2

Please, look at the bolded which it is in the following passage. I don't think it is a relative pronoun, but I can't find which used as a conjunction in a number of dictionaries. How is which used in the sentence? I'm sorry I couldn't find the source of this passage.

Whenever our urge is to fight a specific biological change, we should ask the following triplet of questions. Will our efforts have made much difference a few hundred years hence? If not, this means we are fighting a battle we will inevitably lose. Next, will our great-grandchildren’s great-grandchildren be that bothered if the state of the world has been altered, given that they will not know exactly how it is today? If the answer to this second question is no, this means we are fighting battles we do not need to win. If change is inevitable, which it is, we should then ask a third question: how can we maximize the benefits that our descendants derive from the natural world? In other words, how can we promote changes that might be favourable to the future human condition, as well as avoid the losses of species that might be important in unknown ways in future?

1

I agree with Jason that it is a relative word, not a conjunction. However, relative pronouns usually refer to a preceding noun (except for sentential "which").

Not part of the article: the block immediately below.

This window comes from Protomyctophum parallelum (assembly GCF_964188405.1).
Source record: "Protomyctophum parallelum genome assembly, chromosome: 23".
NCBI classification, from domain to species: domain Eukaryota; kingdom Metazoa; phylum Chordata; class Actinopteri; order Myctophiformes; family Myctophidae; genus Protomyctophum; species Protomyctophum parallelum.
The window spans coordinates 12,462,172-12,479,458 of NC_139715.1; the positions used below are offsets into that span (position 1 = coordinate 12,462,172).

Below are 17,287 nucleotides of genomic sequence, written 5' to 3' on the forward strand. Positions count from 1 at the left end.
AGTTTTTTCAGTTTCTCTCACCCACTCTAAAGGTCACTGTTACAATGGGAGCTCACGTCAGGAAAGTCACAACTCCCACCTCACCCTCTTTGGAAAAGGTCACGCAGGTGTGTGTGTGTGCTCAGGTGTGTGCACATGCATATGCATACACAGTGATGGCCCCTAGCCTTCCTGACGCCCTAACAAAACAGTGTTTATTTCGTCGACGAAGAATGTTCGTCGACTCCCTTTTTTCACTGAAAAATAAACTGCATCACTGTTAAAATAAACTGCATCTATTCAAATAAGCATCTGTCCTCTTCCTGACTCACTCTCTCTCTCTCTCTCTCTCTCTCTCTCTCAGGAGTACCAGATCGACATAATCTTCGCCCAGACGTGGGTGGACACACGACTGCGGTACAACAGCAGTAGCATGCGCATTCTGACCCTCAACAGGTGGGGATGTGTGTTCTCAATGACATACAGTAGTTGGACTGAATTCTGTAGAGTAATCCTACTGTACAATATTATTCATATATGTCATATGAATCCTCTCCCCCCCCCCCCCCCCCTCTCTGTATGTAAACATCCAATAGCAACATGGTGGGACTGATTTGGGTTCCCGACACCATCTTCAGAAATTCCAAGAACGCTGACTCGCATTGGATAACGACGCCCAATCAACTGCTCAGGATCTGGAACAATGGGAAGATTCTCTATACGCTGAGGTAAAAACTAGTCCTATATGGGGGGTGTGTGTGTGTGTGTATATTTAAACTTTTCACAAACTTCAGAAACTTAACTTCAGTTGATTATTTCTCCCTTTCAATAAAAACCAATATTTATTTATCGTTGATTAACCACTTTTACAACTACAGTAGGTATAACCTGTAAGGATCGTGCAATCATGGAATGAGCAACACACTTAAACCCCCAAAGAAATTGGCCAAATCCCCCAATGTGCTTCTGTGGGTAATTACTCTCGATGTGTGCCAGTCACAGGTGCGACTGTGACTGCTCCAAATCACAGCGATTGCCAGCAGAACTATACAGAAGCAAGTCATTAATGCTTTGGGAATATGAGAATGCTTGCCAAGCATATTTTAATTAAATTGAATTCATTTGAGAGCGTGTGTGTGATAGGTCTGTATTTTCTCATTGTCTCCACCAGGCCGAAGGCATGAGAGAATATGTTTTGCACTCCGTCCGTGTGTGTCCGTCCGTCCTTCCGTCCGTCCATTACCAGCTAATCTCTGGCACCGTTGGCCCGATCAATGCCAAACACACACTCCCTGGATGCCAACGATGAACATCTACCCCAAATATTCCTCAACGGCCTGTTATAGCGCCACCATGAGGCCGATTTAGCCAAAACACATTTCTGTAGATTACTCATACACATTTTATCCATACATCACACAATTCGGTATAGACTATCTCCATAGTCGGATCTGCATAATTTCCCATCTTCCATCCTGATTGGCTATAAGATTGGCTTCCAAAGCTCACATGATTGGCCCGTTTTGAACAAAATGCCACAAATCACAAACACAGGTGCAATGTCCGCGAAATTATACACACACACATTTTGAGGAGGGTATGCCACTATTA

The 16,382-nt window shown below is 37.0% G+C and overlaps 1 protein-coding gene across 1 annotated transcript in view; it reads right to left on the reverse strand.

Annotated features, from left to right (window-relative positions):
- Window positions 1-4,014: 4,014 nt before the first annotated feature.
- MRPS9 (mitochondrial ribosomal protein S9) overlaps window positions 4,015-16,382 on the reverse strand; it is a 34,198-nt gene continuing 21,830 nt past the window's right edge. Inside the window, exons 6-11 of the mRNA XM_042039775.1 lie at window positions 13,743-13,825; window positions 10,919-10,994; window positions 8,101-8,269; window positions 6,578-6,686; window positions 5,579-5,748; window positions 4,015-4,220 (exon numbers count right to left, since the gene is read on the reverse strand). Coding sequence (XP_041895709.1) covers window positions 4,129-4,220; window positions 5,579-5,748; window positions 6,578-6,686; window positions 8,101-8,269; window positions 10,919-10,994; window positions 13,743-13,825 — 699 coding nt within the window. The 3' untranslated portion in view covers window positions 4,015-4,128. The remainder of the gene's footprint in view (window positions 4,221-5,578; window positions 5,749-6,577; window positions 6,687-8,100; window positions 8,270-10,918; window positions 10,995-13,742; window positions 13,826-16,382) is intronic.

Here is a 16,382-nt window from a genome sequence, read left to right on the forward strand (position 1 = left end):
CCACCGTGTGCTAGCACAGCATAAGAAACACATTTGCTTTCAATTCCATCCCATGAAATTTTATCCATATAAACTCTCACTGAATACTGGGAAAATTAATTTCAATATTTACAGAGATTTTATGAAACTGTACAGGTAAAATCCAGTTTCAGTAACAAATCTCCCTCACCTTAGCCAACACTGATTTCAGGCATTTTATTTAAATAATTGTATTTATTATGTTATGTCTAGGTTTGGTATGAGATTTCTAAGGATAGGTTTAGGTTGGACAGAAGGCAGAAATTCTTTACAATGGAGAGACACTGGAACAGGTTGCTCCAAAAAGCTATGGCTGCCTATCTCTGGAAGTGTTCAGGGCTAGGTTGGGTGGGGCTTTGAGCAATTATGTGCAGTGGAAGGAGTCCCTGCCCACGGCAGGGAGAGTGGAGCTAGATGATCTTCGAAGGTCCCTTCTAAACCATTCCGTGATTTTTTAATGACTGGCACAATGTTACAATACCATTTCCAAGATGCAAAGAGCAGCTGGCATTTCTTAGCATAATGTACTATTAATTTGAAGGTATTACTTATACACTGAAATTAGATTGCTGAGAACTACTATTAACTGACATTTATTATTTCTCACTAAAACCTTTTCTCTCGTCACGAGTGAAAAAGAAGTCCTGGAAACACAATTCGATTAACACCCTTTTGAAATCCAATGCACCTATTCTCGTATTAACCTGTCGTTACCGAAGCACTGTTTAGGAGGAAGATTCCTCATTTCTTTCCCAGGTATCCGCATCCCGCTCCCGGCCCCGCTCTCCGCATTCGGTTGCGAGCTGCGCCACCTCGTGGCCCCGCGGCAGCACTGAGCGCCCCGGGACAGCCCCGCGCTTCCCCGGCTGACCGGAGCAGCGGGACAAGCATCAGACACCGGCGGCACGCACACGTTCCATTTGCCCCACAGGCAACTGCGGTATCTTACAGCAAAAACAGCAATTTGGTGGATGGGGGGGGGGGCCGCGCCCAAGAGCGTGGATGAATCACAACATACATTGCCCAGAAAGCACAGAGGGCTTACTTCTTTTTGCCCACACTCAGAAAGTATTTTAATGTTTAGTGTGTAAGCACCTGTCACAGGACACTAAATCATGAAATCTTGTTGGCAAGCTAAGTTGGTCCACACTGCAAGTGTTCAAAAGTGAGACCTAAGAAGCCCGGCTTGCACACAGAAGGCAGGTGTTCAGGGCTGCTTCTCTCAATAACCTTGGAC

In this case, it is at least curious that it refers to an adjective. I don't think the antecedent is "inevitable change", but just "inevitable", the relative clause being more or less equivalent to the far less idiomatic:

  • If change is inevitable, and inevitable change is, we should then ask...

Within the relative clause, "which" is the subject complement, and "it" (standing for "change") is the subject of the clause.

Another example without a noun will show my point more clearly:

  • If you are interested, which you surely are, don't hesitate to ask.

It is clear that "which" refers to the participle "interested".

0

The phrase you have in bold is a parenthetical aside. It could be removed without changing the essential meaning of the sentence.

In other words, which is certainly not a conjunction—because it's not being used to join anything together. Syntactically speaking, it's part of a phrase that's simply extra information—or nonessential.

In this case, which remains a pronoun (referring back to inevitable change), and it remains part of a relative clause—even though the phrase it's part of is nonrestrictive. In short, it is still a relative pronoun.


From "Editing Tip: Parenthetical Elements":

A parenthetical element is information that is nonessential to the meaning of a sentence, such as an example, a clarification, or an aside. This type of sentence component may include the following types of clauses and phrases, as long as the information is nonrestrictive:

  • Relative clauses, which commonly begin with which, who/whom/whose, where, or when
  • Appositives, or nouns or phrases that rename preceding nouns or phrases
  • Participial phrases, or verb-based phrases that describe preceding nouns
  • Prepositional phrases, or preposition-based phrases that often describe preceding nouns
  • Phrases beginning with such as, including, e.g., or i.e.

The supplementary information provided by a parenthetical element is typically enclosed by two commas, parentheses, or dashes, separating the nonessential material from the rest of the text. Although these punctuation marks have a common purpose, the content of their associated text and their level of emphasis of this text may vary.

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